I would suggest that you look at the two links that I provided and start thinking about all that is involved in those. Maybe, you could find the patent (if one was filed) for that device to get some background on what they are doing. Maybe research prosthetic devices and aids that are used in rehabilitation that might be detecting positions of limbs, even incorporating EMG...I don't know. It s certainly interesting and challenging.

edited to fix link
 
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DrG

Active Member
Reading a little more, they may be using a gesture sensor (along with accelerometers) - that is actually a pretty cool way of doing it, I think.
 

Pommie

Well-Known Member
Most Helpful Member
Pommie, wouldn't that vibrate when ever you move your arm around?
So, when should it vibrate? I figured if your lower arm was vertical then you're either picking your nose/teeth, pulling hair, adjusting your glasses etc.
How do you design a system that differentiates?

Mike.
 

tvtech

Well-Known Member
Most Helpful Member
So, when should it vibrate? I figured if your lower arm was vertical then you're either picking your nose/teeth, pulling hair, adjusting your glasses etc.
How do you design a system that differentiates?

Mike.
With a system that can learn as in a Microprocessor based one. The thing fits on your wrist. No levers and cogs and etc.
 

DrG

Active Member
So, when should it vibrate? I figured if your lower arm was vertical then you're either picking your nose/teeth, pulling hair, adjusting your glasses etc.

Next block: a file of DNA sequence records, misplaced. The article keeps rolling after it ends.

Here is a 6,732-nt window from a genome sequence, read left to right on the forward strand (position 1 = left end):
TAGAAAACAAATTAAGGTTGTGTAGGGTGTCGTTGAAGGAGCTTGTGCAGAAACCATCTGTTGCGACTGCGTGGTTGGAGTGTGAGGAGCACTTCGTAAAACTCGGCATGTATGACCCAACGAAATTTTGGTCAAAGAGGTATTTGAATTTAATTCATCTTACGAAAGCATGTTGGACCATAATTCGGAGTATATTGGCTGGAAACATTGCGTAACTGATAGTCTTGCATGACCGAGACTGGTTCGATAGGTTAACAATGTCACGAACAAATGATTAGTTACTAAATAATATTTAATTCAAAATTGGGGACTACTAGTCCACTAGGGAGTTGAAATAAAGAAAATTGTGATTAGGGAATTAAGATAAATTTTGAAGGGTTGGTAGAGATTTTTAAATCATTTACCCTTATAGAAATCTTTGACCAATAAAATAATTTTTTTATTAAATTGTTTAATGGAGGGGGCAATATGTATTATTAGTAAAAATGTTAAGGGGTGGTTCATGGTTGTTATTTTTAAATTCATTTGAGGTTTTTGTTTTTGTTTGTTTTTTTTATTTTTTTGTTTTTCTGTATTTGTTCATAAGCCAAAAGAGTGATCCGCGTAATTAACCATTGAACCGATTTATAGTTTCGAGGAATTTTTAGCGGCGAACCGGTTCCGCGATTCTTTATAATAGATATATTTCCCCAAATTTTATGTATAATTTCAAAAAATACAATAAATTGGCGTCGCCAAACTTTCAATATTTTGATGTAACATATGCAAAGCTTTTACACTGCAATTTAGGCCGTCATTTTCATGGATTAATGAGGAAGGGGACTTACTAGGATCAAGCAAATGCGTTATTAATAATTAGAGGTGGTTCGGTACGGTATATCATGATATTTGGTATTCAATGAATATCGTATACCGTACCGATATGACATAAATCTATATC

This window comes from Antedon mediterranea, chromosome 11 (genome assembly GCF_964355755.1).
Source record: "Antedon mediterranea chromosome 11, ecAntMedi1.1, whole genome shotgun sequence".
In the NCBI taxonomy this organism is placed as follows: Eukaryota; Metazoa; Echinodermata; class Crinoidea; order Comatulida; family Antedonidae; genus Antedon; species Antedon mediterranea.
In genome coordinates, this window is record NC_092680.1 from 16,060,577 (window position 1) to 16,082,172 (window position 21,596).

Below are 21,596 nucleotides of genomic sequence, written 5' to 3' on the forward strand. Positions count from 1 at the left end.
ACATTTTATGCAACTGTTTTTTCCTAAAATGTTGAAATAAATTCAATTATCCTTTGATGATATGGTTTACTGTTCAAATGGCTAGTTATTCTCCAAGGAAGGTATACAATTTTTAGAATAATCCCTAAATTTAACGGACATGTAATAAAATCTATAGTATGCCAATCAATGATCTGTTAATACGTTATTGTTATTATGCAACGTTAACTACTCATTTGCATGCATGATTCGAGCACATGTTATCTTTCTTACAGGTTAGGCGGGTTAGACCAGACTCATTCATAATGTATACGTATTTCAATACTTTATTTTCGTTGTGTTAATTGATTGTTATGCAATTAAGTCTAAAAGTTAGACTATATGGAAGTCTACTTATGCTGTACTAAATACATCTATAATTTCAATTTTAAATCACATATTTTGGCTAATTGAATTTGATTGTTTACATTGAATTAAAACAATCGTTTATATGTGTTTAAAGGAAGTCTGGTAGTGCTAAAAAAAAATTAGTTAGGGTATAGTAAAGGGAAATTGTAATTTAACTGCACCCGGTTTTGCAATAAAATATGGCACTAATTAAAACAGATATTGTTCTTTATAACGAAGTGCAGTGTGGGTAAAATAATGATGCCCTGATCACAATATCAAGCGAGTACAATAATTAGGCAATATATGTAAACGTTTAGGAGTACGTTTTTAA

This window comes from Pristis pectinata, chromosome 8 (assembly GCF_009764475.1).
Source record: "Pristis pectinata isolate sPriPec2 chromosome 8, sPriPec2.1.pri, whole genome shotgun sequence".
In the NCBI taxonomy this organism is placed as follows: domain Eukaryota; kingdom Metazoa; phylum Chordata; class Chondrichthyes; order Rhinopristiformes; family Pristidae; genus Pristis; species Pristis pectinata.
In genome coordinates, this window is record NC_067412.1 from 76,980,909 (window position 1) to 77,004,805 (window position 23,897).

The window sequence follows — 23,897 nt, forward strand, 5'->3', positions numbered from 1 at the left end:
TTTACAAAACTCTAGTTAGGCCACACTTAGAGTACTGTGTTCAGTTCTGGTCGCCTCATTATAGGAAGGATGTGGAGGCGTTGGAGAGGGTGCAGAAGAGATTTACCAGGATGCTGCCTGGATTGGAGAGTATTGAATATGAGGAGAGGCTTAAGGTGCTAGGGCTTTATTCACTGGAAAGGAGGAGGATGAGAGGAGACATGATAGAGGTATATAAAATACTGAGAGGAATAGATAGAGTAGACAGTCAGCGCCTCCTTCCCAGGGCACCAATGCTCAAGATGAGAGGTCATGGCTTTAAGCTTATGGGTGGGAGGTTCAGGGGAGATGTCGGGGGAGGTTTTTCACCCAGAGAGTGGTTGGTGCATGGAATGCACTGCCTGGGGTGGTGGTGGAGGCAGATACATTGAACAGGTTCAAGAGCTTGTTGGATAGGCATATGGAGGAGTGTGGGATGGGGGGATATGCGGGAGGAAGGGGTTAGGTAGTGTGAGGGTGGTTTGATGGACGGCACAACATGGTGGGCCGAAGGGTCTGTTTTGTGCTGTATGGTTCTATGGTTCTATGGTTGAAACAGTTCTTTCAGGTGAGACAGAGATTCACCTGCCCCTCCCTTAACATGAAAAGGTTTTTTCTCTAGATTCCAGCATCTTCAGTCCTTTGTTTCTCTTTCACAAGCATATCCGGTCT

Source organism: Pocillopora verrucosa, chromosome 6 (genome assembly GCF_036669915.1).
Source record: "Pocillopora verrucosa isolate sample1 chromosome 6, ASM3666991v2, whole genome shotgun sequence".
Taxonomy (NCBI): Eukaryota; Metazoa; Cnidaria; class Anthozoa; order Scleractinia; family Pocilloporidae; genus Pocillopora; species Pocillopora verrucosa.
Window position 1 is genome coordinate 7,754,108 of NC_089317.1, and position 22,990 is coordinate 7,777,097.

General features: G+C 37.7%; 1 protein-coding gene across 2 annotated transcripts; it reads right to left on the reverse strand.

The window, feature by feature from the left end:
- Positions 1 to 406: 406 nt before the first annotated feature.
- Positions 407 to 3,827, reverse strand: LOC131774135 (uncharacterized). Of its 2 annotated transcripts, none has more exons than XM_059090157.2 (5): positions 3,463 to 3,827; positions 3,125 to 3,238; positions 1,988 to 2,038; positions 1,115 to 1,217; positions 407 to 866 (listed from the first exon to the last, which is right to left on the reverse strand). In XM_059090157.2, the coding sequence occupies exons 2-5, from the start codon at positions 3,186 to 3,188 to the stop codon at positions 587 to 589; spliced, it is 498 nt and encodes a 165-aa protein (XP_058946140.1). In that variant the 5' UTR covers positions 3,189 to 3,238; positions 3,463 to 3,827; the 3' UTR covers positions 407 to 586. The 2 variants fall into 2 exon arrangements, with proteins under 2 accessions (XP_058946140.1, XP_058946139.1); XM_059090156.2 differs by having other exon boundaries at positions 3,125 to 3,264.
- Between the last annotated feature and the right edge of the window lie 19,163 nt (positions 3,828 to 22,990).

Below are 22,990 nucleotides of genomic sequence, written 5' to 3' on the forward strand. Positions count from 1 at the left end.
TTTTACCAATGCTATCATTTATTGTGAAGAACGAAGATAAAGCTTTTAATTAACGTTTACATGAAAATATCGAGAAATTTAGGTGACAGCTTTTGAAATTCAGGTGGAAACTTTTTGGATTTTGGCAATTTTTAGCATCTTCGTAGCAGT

How do you design a system that differentiates?

Mike.
That is the crux of the biscuit. So, a gesture sensor + an accelerometer + ? + training. Something like that, but how well it discriminates is unclear.
 

001FJ

New Member
Thank you for all the replies! You all have good ideas.

If I have to incorporate a microprocessor then so be it.

After reading further online it seems that the smart bracelets out there can't differentiate between a bad habit or just steering the car. So here is an idea: the bracelet has two parts. The main part is the bracelet, and the other part acts as an activator. The activator can be installed on the collar as a pin, or attached to the glasses. Whenever the bracelet gets within range of the activator then the bracelet warns (buzz / vibrates / flashing light). So it kind of works like a metal detector concept.

Pro's of this concept:
1) The hand is free to go wherever it may except close to the head (e.g. no hair pulling) or mouth (e.g. no nail biting). You control where the limit of the hand is by where you place the Activator.
2) There is no learning necessary for the bracelet (easier to make b/c no programming or much easier programming than learning; and might be cheaper to make too).


What do you think of this idea? Any ideas?
 
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DrG

Active Member
Thank you for all the replies! You all have good ideas.

If I have to incorporate a microprocessor then so be it.

After reading further online it seems that the smart bracelets out there can't differentiate between a bad habit or just steering the car. So here is an idea: the bracelet has two parts. The main part is the bracelet, and the other part acts as an activator. The activator can be installed on the collar as a pin, or attached to the glasses. Whenever the bracelet gets within range of the activator then the bracelet warns (buzz / vibrates / flashing light). So it kind of works like a metal detector concept.

What do you think of this?
Now, you are getting to the technical part of the problem definition. Look up hall effect sensor...but also realize how difficult it is to differentiate pulling your hair from touching your hair. Also, look into a gesture sensor because that could well be the first stage. Like I said, this is not trivial.
 

001FJ

New Member
How about the activator be an RFID chip (no battery necessary), and the bracelet be the RFID sensor?
 

tvtech

Well-Known Member
Most Helpful Member
Little sensors on each fingernail, plus a sensing band around your head. All talking to the wrist control HQ. Using high frequency signal, short distance technology. No antenna needed.